The BROWN FAIRY BOOK - online childrens book

A Collection of Illustrated classic fairy tales for children by Andrew Lang

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208                 THE ENCHANTED HEAD
where all this sudden wealth had sprung from, but no­body knew about the head.
' Good mother,' said the head, one day, ' this morning you are to go to the city and ask the sultan to give me his daughter for my bride.'
' Do what ?' asked the old woman in amazement. ' How can I tell the sultan that a head without a body wishes to become his son-in-law ? They will think that I am mad, and I shall be hooted from the palace and stoned by the children.'
' Do as I bid you,' replied the head ; ' it is my will.'
The old woman was afraid to say anything more, and, putting on her richest clothes, started for the palace. The sultan granted her an audience at once, and, in a trembling voice, she made her request.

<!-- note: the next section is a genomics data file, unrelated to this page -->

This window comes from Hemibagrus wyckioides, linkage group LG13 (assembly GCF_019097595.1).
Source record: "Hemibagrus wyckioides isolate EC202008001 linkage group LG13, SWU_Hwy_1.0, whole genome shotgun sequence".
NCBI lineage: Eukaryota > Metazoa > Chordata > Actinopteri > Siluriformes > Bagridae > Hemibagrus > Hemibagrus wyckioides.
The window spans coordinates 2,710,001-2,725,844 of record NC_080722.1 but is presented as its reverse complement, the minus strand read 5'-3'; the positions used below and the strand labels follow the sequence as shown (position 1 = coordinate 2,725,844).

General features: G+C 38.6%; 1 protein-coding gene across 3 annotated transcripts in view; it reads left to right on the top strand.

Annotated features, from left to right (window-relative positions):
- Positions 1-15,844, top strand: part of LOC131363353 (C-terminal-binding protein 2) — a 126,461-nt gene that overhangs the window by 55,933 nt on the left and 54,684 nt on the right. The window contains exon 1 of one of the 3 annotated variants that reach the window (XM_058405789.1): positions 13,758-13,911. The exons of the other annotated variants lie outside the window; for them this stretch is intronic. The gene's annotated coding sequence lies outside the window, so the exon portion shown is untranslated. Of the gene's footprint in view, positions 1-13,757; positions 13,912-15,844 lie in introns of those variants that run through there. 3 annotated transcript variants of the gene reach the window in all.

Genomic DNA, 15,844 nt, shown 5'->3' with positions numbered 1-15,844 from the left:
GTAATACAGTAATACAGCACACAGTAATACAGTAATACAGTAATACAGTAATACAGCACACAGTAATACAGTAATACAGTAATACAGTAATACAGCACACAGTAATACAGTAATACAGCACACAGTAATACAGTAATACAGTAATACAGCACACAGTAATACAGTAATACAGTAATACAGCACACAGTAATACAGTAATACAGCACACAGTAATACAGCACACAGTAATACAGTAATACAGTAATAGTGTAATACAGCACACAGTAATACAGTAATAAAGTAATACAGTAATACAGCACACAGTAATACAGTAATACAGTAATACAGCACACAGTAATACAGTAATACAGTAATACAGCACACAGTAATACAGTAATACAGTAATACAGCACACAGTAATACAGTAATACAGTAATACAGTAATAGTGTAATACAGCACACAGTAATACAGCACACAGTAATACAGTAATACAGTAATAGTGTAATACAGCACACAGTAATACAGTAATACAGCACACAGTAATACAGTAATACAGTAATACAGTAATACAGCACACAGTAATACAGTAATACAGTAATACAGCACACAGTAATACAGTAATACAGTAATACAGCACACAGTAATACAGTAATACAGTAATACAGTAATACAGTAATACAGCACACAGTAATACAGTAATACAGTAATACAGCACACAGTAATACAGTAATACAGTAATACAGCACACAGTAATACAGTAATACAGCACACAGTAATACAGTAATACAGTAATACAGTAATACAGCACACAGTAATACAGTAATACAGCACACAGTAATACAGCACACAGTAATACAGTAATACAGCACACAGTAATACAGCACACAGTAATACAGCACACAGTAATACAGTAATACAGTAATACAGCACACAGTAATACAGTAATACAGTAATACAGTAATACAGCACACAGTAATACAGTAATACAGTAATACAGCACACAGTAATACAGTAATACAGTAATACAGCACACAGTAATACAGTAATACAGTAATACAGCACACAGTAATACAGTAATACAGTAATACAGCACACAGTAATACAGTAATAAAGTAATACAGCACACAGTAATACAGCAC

' Are you mad, old woman ? ' said the sultan, staring at her.
' The wooer is powerful, 0 Sultan, and nothing is im­possible to him.'
' Is that true ? '
' It is, 0 Sultan ; I swear it,' answered she.
' Then let him show his power by doing three things, and I will give him my daughter.'
' Command, 0 gracious prince,' said she.
' Do you see that hill in front of the palace ? ' asked the sultan.
' I see it,' answered she.
' Well, in forty days the man who has sent you must make that hill vanish, and plant a beautiful garden in its place. That is the first thing. Now go, and tell him what I say.'
So the old woman returned and told the head the sultan's first condition.
' It is well,' he replied; and said no more about it.
For thirty-nine days the head remained in its favourite corner. The old woman thought that the task set before him was beyond his powers, and that no more would be
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